An issue of grave concern to many citizens in our country, which also poses a serious threat to our young democracy, is that of high levels of corruption. Now that the election is over, we expect the President of our nation to dispense with the politics of expediency and show firm hand in dealing with those implicated in corruption and state capture. In particular, we expect the President of the country:

  • To ensure that those suspected of corruption and state capture are not appointed into the cabinet and the Parliament.
  • To ensure that the country’s bloated cabinet is reduced by half.
  • To introduce new measures to strengthen the investigative and prosecutorial arm of the criminal justice and its ability to operate without political interference and prosecute those involved in corruption and state capture
  • To reverse the collapse of good governance and widespread looting at state owned entities (SOEs), like Eskom, SAA and others.
  • To introduce more effective measures to protect the integrity of the Public Investment Corporation (PIC).
  • To introduce stronger measures to address irregular, fruitless and wasteful expenditure in the government departments and municipalities.

Bishop S. Sipuka – SACBC President

For more information kindly contact Archbishop W. Slattery (SACBC Spokesperson): +27 83 468 5473


20190513 slipped on twitter

Oath and Diaconate in Merrivale

It is in Saint Joseph’s Parish, in Howick, that 5 students of Merrivale became Missionaries of Africa by pronouncing their solemn missionary oath in the presence of Fr. Francis Barnes, first assistant of the superior general.

They are from left to right:

  • Bimal Lakra, from India
  • Habtamu Aloto, from Ethiopia
  • Guélord Mahongole, from DR Congo
  • Alain Sossou, from Ivory Coast
  • Joseph Zunguluka, from DR Congo

On the same day, they were ordained deacons from the hands of our confrere Jan De Groef, bishop of Bethlehem (South Africa).

Following the photos, you will find the text of the homily pronounced by Francis Barnes on that occasion.

I would like to address these few words to you Bimal, Guelord, Joseph, Habtamu and Alain. Through the oath you have taken today you have consecrated yourselves until death to the Church’s mission in Africa and you have promised fidelity and obedience to the apostolic life as well as swearing to observe celibacy for the sake of the kingdom.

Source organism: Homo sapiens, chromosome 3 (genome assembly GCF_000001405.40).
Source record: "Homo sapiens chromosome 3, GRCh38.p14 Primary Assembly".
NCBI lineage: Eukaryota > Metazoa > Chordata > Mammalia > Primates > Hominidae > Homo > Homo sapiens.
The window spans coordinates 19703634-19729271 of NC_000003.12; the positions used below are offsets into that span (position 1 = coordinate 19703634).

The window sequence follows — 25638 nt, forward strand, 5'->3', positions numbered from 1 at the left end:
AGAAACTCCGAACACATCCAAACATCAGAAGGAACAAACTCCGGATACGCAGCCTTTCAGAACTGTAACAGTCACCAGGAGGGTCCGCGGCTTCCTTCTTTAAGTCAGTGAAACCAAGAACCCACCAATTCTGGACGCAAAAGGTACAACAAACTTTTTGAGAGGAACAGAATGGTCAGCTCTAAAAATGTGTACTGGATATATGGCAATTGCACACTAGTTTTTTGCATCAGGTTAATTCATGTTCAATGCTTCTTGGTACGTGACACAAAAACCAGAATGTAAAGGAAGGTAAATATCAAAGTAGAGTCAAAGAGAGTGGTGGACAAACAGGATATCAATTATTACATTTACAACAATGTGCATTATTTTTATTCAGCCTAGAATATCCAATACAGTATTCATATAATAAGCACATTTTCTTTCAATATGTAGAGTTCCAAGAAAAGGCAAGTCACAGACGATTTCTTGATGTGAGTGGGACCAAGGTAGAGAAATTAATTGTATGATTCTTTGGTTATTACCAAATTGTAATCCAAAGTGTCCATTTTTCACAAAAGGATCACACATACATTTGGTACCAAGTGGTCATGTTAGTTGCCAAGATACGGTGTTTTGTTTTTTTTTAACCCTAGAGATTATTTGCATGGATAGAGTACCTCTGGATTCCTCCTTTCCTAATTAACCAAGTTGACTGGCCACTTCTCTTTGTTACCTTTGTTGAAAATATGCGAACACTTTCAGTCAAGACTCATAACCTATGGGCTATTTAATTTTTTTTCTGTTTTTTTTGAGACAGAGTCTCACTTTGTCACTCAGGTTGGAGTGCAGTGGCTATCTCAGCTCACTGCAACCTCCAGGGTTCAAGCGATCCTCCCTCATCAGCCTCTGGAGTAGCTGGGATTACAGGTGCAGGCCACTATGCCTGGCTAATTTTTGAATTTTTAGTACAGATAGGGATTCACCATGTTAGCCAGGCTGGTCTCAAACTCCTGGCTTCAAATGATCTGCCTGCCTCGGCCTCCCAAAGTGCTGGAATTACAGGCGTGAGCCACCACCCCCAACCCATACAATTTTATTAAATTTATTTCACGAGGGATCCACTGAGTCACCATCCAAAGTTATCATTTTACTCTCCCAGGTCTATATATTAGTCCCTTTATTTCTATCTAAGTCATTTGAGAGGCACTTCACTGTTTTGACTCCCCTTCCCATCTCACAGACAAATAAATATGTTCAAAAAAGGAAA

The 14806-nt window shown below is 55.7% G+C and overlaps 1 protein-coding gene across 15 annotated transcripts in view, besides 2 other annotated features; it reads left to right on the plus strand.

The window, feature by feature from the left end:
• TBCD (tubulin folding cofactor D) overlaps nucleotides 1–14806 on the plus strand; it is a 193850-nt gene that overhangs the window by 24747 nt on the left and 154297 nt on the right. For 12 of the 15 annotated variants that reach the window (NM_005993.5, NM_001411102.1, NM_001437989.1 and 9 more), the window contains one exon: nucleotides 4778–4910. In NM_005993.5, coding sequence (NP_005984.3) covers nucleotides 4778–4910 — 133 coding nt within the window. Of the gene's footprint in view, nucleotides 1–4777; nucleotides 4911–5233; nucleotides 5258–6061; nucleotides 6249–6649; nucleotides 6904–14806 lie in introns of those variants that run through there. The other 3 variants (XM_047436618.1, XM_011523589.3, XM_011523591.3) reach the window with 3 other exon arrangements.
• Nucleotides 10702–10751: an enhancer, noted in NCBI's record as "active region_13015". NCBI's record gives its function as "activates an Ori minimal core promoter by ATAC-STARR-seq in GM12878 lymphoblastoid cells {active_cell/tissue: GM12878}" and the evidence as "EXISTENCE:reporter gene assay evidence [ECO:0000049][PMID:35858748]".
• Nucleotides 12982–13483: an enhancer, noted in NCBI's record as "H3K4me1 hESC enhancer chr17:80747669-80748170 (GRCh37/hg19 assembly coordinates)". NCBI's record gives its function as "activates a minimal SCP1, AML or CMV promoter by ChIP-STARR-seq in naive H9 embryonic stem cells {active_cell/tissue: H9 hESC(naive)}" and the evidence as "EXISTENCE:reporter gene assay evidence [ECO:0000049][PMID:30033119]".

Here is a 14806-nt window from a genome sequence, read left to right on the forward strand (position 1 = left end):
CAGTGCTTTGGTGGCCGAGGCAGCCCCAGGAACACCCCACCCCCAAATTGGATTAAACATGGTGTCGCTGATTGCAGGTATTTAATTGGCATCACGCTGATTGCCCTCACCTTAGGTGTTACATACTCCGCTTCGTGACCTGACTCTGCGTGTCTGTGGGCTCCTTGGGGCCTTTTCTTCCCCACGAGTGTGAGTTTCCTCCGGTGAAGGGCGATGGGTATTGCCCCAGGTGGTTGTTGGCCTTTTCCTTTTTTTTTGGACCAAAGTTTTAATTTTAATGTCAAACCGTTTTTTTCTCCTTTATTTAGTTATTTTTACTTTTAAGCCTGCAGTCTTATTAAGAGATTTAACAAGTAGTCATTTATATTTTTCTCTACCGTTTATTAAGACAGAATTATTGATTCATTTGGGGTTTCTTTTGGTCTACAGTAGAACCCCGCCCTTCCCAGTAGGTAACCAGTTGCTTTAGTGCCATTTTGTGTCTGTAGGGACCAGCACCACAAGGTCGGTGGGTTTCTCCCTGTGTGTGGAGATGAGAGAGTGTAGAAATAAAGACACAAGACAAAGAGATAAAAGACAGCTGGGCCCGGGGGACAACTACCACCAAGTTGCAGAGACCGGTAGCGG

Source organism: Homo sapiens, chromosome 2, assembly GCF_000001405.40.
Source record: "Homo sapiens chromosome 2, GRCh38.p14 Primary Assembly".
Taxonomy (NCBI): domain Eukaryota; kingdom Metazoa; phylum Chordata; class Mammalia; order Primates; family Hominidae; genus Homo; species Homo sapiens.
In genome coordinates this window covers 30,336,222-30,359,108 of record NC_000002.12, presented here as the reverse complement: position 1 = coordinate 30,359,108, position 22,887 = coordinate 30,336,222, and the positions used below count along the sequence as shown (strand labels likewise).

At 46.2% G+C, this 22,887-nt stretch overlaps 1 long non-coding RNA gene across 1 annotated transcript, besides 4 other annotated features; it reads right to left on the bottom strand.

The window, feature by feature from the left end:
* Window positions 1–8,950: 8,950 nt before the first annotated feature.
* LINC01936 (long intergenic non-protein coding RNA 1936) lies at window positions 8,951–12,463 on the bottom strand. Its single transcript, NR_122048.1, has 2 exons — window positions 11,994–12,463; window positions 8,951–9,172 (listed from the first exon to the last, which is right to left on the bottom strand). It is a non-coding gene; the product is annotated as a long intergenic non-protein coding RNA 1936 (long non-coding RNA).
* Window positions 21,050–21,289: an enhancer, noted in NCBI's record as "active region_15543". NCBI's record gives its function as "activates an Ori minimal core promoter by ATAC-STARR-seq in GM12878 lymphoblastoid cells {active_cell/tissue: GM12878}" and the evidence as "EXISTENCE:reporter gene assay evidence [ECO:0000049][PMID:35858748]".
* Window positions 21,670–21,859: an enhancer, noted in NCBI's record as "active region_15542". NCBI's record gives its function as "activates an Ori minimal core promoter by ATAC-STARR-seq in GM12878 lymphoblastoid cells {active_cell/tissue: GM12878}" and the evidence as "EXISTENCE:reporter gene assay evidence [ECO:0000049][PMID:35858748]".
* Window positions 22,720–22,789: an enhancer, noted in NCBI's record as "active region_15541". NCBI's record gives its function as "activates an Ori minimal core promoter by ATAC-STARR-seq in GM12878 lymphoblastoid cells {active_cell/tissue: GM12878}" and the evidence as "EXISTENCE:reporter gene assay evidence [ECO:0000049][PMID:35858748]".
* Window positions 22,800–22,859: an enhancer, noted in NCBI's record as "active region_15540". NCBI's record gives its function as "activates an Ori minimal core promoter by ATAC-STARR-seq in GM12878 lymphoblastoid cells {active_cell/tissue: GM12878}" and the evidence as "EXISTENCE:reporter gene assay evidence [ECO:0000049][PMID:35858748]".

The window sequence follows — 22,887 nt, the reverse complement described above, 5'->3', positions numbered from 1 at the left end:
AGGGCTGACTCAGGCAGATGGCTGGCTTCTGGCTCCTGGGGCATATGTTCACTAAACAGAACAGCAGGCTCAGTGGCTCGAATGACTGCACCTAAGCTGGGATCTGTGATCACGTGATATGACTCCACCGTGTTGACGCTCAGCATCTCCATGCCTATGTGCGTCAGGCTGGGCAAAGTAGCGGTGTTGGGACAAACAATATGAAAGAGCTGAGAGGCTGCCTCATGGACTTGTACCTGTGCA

Wow! That is quite something and in today’s world you would have to either be out of your mind or be truly of a sound and discerned mind to add your signature to such a document. I presume that you are all truly of sound mind. The oath we take does not mention poverty or simple lifestyle as we call it – for it is supposed to be part of our specific identity. We are not religious and so we don’t take vows and yet the oath is surely just as binding. I would dare to say that in today’s world such an oath is more than controversial even counter-cultural. Celibacy in today’s world where everything is hypersexualised is surely counter cultural and so often can become for many a source of great tension and stress or, worse still scandal. What about obedience then in a hedonistic world where we want to celebrate the freedom to do, to say and be whatever we want? And fidelity? Yes, it takes courage and hard work to be faithful to the promises we make and we know just how easy it is to stray from the path we have desired and chosen. Then there is simple lifestyle though not mentioned in the oath we take it as expected of us. Yet so many of us will be tempted along the way by the lure of money and be caught up in our desire for more comfort and ease in our ministry. Yes, the oath is definitely counter cultural but then so is discipleship as it always has been.